Director of Child Psychiatry Dr. Paola Habib credits donors to the JGH Foundation with allowing the program to succeed

The Department of Child Psychiatry at the Jewish General Hospital (JGH) is unique in some important ways: it is a special pediatric psychiatric service offered by the hospital, and it has its own building.

But in a crucial way, it is like many other services at the JGH – it couldn’t fully offer what it does without the support of donors to the JGH Foundation.

“Donors are vital in allowing us to provide essential and unique mental health services to children in the community,” said Dr. Paola Habib, Director of Child Psychiatry at the JGH’s Centre for Child Development and Mental Health, a post she has held since 2017.

Along with providing outpatient screening, evaluation and care for the range of psychiatric disorders in children up to 16 years old in a family-centred and culturally sensitive manner, the JGH operates a Day Treatment program for children from ages 5 to 12.

Two multidisciplinary teams, one for children aged 5-7 and another for those 8-12, work with a total of 56 children daily in a dedicated facility at the JGH, in a colourful, welcoming and constructive environment that is designed to be destigmatizing and positive. The children receive customized care and treatment using a patient-centred approach in a multicultural context.

Children participate in special education classes and benefit from individual and group therapy, social skills training, occupational therapy, and art therapy. They have a psychological assessment and also have weekly family therapy and interventions. If necessary, they may be prescribed medication.

“Our patients have a broad range of psychiatric disorders, and the efficacy of our programs is supported by research,” said Dr. Habib. “The goal is the successful reintegration of these kids into their community and schools.”

While attending the day hospital four days a week, the patients spend one day each week back at their regular school to maintain continuity and ease their ultimate reintegration into school.

Transitional Team Service: a vital resource

When they are ready – which can take several weeks or months or up to a full academic year – the children reintegrate into their school. In some cases, this happens with the help of the JGH Transitional Team Service, a vital resource that is completely funded by the JGH Foundation. “The transition team is the vital link to make sure the child’s progress is maintained as they transition out of the day program and continue to succeed,” said Dr. Habib. “The donations that support that team play a crucial role in the success of the program.”

Another service of the Child Psychiatry department that is made possible by donations is that of a speech and language pathologist. This is vital since children with psychiatric issues sometimes have speech and language challenges which are important to overcome for overall progress to be made.

Private funding supported the creation of a separate building for all the child psychiatry services and the creation of a welcoming and secure environment for them. The pavilion, named for major donors Ruth and Saul Kaplan, was opened for the service in 2010. Major donations for the child psychiatry department have also come over many years from the family of Rose and David Bloomfield.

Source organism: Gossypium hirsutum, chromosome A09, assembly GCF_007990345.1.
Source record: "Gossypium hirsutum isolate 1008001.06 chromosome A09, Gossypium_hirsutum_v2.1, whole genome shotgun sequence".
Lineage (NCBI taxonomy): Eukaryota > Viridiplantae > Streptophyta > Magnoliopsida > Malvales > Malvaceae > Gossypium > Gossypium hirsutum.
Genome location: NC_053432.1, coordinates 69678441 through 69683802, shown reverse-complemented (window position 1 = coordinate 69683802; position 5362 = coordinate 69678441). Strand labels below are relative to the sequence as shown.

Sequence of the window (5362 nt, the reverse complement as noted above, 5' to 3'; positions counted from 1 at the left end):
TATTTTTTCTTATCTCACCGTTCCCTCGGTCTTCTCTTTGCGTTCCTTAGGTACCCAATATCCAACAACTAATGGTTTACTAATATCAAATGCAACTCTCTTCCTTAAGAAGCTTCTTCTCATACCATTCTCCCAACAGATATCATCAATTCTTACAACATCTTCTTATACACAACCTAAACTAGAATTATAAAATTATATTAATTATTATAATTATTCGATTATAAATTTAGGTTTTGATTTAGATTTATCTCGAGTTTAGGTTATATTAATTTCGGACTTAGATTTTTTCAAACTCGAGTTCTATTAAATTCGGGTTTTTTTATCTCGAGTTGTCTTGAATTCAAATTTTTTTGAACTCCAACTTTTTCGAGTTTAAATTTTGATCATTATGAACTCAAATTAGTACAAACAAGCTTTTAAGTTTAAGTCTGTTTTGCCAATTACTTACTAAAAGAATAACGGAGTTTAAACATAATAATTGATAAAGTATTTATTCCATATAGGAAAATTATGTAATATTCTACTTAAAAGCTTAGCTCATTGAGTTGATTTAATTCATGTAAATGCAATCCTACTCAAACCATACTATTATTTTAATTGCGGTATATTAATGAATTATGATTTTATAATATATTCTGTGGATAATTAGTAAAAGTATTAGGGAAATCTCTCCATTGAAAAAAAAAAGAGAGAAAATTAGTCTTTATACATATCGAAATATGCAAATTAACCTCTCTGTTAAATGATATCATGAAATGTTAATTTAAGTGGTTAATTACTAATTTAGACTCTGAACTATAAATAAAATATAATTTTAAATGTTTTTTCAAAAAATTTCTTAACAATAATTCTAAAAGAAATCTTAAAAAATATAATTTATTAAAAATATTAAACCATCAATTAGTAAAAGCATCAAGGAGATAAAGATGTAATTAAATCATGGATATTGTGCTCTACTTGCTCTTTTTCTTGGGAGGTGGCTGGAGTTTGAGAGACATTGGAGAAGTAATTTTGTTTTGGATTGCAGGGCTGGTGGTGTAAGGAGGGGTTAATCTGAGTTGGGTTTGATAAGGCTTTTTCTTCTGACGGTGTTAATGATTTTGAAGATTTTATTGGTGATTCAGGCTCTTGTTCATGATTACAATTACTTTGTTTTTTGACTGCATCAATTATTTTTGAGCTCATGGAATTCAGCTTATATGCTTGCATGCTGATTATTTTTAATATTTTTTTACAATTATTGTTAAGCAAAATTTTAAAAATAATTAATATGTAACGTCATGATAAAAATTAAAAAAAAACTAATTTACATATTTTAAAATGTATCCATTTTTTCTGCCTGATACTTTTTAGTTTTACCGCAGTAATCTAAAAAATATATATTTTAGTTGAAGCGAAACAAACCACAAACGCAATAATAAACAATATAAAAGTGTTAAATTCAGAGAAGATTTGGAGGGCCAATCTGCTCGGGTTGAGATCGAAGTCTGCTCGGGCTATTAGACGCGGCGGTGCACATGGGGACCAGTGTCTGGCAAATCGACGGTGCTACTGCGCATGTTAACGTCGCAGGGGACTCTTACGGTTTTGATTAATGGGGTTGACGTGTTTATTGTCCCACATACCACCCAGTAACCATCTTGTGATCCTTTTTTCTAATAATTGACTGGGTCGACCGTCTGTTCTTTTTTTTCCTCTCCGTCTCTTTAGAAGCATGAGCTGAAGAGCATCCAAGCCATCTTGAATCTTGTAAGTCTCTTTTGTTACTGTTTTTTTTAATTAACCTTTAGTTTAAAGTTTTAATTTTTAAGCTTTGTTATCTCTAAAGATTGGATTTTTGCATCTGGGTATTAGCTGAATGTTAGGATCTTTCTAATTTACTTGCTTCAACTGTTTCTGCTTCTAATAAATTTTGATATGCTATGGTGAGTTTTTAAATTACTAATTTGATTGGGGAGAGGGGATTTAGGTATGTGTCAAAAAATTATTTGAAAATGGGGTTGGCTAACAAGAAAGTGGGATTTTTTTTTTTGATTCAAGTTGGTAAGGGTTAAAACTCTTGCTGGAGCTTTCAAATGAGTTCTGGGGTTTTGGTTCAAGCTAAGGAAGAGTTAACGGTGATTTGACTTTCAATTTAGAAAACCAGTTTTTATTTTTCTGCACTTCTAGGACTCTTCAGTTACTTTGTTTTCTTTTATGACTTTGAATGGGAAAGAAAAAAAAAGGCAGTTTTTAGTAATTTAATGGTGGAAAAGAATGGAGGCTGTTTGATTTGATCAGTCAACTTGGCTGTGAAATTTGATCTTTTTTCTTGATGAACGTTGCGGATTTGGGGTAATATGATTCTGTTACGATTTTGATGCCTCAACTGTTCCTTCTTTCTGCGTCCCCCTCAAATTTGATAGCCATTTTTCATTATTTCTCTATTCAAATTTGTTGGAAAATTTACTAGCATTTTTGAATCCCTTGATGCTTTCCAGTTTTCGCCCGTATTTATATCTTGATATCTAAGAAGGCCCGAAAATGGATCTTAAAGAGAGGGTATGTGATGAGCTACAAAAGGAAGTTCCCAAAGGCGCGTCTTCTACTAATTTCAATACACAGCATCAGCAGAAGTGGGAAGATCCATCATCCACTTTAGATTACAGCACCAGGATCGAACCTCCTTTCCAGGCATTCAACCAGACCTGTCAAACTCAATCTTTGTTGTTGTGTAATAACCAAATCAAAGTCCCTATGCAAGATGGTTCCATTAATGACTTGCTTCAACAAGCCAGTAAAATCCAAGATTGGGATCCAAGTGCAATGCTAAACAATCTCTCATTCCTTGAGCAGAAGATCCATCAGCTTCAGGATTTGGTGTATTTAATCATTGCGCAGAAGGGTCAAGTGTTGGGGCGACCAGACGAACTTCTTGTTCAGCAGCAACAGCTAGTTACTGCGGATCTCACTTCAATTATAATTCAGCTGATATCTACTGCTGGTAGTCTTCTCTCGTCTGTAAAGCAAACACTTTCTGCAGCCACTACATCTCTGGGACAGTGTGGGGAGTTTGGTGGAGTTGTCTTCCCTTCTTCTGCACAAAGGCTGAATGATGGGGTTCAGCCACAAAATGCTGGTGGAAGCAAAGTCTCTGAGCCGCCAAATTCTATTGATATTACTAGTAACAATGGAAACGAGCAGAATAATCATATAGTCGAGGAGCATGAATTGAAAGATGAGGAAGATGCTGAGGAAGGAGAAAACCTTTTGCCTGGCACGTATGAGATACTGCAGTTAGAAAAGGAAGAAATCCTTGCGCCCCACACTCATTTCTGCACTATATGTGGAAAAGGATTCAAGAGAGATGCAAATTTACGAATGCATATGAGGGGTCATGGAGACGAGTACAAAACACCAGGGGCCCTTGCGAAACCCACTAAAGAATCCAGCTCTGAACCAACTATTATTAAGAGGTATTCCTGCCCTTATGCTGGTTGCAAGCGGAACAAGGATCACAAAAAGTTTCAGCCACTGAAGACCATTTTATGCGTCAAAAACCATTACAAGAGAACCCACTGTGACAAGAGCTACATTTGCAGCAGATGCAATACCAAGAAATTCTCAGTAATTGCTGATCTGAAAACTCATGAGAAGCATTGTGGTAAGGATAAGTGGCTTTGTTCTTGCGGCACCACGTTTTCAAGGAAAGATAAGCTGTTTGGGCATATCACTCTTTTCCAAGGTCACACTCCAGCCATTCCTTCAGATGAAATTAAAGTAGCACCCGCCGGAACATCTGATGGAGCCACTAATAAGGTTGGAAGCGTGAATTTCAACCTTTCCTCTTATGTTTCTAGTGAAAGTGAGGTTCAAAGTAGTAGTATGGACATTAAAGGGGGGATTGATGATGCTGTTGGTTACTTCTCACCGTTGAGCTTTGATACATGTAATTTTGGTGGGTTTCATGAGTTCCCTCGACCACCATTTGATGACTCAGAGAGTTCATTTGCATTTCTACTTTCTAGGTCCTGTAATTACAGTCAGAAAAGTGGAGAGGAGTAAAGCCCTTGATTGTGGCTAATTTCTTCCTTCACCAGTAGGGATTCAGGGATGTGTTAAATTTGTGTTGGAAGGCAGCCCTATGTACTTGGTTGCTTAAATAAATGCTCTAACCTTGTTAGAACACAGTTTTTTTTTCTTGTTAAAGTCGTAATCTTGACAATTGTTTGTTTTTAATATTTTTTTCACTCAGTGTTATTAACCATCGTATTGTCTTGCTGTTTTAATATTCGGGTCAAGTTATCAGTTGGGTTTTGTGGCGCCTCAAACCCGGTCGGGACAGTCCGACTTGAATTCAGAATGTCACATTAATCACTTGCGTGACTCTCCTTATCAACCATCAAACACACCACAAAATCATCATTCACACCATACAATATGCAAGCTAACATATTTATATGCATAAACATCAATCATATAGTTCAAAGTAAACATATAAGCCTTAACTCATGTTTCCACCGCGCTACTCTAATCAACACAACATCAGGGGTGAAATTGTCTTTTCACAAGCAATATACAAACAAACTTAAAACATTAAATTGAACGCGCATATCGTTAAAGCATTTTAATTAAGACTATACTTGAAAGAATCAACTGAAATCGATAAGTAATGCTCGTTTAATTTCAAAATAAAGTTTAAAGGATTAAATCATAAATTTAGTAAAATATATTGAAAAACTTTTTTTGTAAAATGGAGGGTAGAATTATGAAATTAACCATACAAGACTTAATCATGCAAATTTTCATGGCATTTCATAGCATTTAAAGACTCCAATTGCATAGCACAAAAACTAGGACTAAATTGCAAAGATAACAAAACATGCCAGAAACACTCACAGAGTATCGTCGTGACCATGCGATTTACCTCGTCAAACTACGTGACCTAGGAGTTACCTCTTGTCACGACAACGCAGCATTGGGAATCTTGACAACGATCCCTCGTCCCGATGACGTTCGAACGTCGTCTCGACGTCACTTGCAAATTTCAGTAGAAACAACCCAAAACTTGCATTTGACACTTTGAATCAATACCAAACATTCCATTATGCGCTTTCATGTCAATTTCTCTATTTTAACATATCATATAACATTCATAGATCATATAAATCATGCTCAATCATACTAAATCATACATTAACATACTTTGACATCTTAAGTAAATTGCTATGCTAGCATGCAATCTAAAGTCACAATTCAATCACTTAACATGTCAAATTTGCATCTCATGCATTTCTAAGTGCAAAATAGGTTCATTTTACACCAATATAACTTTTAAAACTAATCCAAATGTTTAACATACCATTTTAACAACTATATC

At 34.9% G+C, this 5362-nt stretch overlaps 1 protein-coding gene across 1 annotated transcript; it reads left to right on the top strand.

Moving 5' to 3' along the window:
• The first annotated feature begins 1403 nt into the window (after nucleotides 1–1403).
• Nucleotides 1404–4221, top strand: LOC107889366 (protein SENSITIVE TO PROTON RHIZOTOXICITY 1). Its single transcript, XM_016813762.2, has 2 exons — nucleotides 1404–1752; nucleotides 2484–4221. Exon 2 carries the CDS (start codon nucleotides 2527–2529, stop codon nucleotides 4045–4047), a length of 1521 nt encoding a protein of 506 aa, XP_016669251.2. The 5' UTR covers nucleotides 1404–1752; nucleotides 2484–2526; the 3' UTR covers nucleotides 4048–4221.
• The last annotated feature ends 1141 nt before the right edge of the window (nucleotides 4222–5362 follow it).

With high demand, there is a waitlist for the program, and potential candidates are given an assessment to determine their eligibility. Admitted students in the Day Hospital Service can come from anywhere in the Montreal region using a bus service provided by their school board. Along with donations to the JGH Foundation, Dr. Habib said one of the vital elements in the success of the Day Hospital program has been the dedication and continuity of its staff, which includes psycho-educators, teachers, social workers, psychologists, occupational therapists and psychiatrists as well as numerous students, interns and residents. “The team is experienced, expert, compassionate and always goes the extra mile for our patients,” she said. “We all benefit from the long experience of so many of them.”

Helping parents and children to overcome stigma

Though progress has been made in our society about attitudes towards mental illness, Dr. Habib said a part of the team’s work involves relieving parents’ concerns that they are to blame for their child’s mental health problems. “It’s not bad parenting and can happen to anyone,” she said. “Parents are often burned out when we see them but feel so validated when they see others with similar problems. However, there’s no doubt that, unfortunately, sometimes they face stigma.”

Many of the children taking part in the program are also relieved to be getting treatment and to be with peers with similar challenges. “Often we hear from kids that they feel validated and that being understood creates a good feeling that they are accepted and unjudged,” said Dr. Habib. “They have often had a hard time at school, and our program helps build their self-esteem. We want to treat them early to allow them the best chance for recovery.”

Donors play a large role in making that possible. “We’ve been very blessed that people think of us and want to help us,” Dr. Habib said. “Our work is only possible because of donations. The kids and families are very grateful.”

To make a donation to the Jewish General Hospital Foundation, please go to